Driving in New Zealand
If you're from overseas, New Zealand roads are probably different to what you're used to. Distances may seem short on paper, but our roads can be narrower than you're used to, cover hilly terrain, and vary from motorways to unsealed gravel roads.
Before you begin your journey, learn more about what's different about driving in New Zealand.
we drive on the left-hand side of the road
it's easy to underestimate travelling times
our roads are narrower, more winding and sometimes steeper than you might expect
our roads are mostly two-way, with one lane in each direction - we have few motorways
not all railway crossings have active warnings
seat belts are compulsory for everyone in the vehicle
it's illegal to use a phone while driving.
We want you to have a great trip and arrive safely at your destination, so make sure you allow plenty of time and take regular breaks. The trip may be slower, but the scenery is amazing so take your time and enjoy your journey.
Before you venture out on our roads
Read this booklet for overseas drivers (available in multiple languages)
Study the road rules in The official New Zealand road code
Check the Drive Safe website for trip planning and driving advice for visitors to New Zealand
Use this time and distance calculator to understand travelling times in New Zealand
Make sure you are eligible to drive on our roads. To drive in New Zealand, you must have a current and valid overseas driver licence or international driving permit. If you're here for more than 12 months, you'll need to gain a New Zealand driver licence.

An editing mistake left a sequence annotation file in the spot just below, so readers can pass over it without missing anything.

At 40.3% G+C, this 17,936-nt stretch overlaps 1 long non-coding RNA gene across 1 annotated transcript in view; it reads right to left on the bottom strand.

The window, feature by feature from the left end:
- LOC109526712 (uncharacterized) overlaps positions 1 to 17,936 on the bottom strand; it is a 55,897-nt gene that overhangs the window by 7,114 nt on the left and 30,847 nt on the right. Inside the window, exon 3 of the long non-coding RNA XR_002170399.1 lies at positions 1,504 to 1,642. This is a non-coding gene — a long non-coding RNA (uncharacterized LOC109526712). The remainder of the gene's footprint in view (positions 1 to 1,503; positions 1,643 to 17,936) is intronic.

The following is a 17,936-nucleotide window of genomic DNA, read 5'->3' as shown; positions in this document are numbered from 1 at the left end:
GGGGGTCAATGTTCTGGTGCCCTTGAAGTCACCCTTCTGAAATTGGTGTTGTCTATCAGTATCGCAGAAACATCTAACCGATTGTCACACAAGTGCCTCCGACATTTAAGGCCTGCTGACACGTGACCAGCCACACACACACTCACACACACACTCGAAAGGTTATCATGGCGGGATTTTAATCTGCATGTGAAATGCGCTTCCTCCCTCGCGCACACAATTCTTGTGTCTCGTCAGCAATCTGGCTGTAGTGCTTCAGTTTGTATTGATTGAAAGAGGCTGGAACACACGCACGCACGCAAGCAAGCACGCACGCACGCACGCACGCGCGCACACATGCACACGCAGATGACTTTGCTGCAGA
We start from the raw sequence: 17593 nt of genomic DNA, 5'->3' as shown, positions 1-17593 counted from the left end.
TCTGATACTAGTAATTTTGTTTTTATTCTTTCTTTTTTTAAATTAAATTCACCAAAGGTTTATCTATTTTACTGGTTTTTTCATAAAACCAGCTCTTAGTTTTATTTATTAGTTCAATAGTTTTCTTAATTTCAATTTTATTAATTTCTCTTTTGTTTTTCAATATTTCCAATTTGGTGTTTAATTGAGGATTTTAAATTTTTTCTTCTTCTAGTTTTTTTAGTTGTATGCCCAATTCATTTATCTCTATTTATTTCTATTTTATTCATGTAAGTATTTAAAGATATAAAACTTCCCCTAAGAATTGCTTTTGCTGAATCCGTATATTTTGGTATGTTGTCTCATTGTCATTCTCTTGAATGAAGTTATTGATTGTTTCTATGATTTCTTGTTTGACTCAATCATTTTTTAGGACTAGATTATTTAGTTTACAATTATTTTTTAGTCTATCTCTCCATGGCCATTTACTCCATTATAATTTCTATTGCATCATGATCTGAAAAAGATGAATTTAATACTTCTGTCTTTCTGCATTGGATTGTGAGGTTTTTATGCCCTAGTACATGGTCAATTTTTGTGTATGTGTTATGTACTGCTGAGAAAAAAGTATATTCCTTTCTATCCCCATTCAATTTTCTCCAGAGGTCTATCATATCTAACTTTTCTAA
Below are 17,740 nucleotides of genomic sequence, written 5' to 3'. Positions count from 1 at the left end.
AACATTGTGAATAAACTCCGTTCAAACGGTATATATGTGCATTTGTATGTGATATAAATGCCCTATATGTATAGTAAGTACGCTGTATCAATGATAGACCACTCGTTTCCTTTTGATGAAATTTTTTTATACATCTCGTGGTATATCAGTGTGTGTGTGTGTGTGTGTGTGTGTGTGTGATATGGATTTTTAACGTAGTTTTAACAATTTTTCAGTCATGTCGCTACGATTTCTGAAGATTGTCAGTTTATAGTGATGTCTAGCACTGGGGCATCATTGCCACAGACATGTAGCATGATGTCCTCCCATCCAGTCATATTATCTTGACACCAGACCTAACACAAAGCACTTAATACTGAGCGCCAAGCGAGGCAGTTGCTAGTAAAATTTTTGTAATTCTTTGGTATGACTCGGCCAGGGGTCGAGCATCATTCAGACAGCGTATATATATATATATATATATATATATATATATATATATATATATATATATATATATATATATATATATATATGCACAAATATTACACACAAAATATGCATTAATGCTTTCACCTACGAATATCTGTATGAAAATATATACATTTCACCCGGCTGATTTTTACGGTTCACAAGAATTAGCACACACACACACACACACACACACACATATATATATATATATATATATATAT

Find out more about driver licence requirements
We recommend watching this video prior to arriving in New Zealand. For more information please see here.
Other important things to remember
If you're tired you're much more likely to have a crash. Before driving, allow plenty of time to rest when you first arrive in New Zealand and then make sure you get plenty of rest before each long drive. Ensure you allow enough time to drive safely between your destinations. If you find your attention wandering when driving, pull over to the roadside and have a rest.
Watch your speed
Excessive speed is one of the biggest killers on our roads.
If there is a line of traffic behind you, find a safe place to pull over and let them go past.
Alcohol and drugs
Alcohol and drugs, including some drugs given to you by a doctor, can seriously affect your driving. They can slow your reaction times and affect your senses. You risk causing death and serious injury to yourself and other people if you drive under the influence of alcohol or drugs.
The weather can vary considerably, even within a single day. During the winter months and early spring, watch out for ice and snow and other weather-related hazards.
Travelling during a busy period?
If you're travelling in New Zealand during a busy period – such as when a major event is on or over Christmas, Easter or long weekends – there are likely to be more cars on the roads. Read our tips for safe travel during these times.
Driving a campervan
Many requirements for driving a campervan are the same as for car drivers, such as the road and licensing rules, but there are other things you need to know, such as where to dispose of your waste at dump stations. You should stay in designated campsites to avoid instant fines for illegal camping.